Accompanied by his wife and a lawyer, Knoblauch did not reveal specifics of what he was asked or what he told staff members from the House Committee on Oversight and Government Reform.
Knoblauch was among more than 80 baseball players cited in former Senate majority leader George Mitchell's report on drug use in the sport. Asked whether there were questions about himself or other baseball players, Knoblauch replied, "I only know about myself."
His lawyer, Diana Marshall, said: "Everything was fine. He answered all the questions."
Knoblauch's closed-door interview was part of the committee's preparation for a Feb. 13 hearing. That public session is expected to focus on Roger Clemens' denial of allegations in the Mitchell Report made by Brian McNamee, the pitcher's former personal trainer. McNamee said he injected Clemens with performance-enhancing substances.
Knoblauch is a former teammate of Clemens' on the New York Yankees, and McNamee told Mitchell he injected Knoblauch with human growth hormone.
Knoblauch, a four-time All-Star who played for the Twins, Yankees and Royals, ended his major league career in 2002. He agreed Monday to speak to the committee after initially failing to respond to an invitation to testify.
"It's an important thing that they're doing here in Congress," Knoblauch said while walking through a marble hallway in the Rayburn House Office Building. "I want baseball to be fair and healthy, just like everybody else."
At one point, he told his 3-year-old son, Jake, to say, "Hi!" to the cameras tracking them as they headed for an exit.
"Maybe one day, when he grows up, he won't have to be worried about drugs in sports," Knoblauch said. "That's why I have him here today, to learn a very valuable lesson: If you do something in life, be prepared to talk about it openly and honestly. That's it."
Knoblauch's initial silence when invited to speak to the committee prompted lawmakers to issue a subpoena, but federal marshals were unable to track him down right away. The 1991 AL Rookie of the Year eventually did make contact, the subpoena was withdrawn, and his interview was rescheduled for Friday.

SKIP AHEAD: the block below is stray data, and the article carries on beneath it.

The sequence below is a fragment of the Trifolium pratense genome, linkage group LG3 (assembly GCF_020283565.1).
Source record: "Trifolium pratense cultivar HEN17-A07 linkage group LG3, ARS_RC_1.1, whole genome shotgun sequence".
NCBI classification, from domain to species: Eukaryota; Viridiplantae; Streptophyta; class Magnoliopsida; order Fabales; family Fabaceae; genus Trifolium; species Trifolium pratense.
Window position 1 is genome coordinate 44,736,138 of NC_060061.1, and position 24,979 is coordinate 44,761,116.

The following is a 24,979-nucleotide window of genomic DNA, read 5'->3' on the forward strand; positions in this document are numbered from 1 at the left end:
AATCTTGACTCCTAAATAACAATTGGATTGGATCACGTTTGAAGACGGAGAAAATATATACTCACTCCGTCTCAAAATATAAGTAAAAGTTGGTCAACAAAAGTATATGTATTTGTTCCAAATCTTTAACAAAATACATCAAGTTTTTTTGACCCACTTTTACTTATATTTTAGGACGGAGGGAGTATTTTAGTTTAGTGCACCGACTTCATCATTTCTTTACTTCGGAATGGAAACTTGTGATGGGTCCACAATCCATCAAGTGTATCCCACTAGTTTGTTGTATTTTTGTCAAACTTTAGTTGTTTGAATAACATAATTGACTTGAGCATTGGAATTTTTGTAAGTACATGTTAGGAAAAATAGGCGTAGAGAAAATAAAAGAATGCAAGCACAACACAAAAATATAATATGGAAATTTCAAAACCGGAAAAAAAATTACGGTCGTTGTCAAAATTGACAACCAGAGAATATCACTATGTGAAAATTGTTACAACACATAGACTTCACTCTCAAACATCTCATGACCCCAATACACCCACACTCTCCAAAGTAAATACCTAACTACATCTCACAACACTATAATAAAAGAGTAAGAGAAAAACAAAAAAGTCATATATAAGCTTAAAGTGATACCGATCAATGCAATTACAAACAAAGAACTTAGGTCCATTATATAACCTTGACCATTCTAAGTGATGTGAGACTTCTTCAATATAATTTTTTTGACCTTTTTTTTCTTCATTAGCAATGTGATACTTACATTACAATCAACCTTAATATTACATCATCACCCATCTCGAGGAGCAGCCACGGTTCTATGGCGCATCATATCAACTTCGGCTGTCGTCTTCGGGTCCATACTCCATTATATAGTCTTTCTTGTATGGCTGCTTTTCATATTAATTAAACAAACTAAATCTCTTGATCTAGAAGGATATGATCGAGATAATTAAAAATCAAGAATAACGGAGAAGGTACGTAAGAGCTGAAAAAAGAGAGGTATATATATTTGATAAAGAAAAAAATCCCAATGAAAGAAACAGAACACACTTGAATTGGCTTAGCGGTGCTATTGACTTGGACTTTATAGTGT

Current Yankees pitcher Andy Pettitte's pre-hearing meeting with committee lawyers is slated for Monday, followed the next day by Clemens' scheduled appearance. McNamee is to appear Thursday, and former New York Mets clubhouse employee Kirk Radomski on Feb. 12. Those appearances all were announced by the committee.
At least one unannounced interview has taken place. On Thursday, an employee of the sports agency that represents Clemens and Pettitte spoke to committee lawyers.
The agent, Jim Murray, said in a statement: "I answered all the questions they asked of me."
"Mr. Murray cooperated fully with the committee," his lawyer, Lawrence Finder, said in a telephone interview.
Murray's name was mentioned several times in a recorded conversation between Clemens and McNamee that the seven-time Cy Young Award winner played at a news conference last month.
Murray is a New York-based employee of Hendricks Sports Management, run by brothers Alan and Randy Hendricks. That agency also represented Knoblauch when he was playing.
In the Mitchell Report, released in December, McNamee said he injected Clemens at least 16 times with steroids and human growth hormone in 1998, 2000 and 2001.
Clemens has denied the allegations in several settings, including a news conference Jan. 7 in Texas. During that televised appearance, a 17-minute tape was played of what Clemens' representative said was a Jan. 4 conversation with McNamee recorded on the pitcher's side.
Two days after the Mitchell Report was released, Pettitte acknowledged McNamee injected him with HGH twice while the pitcher was recovering from an injury. McNamee said he acquired HGH from Radomski for Knoblauch in 2001.
Radomski pleaded guilty in April to federal felony charges of distributing steroids and laundering money. He is scheduled to be sentenced next Friday.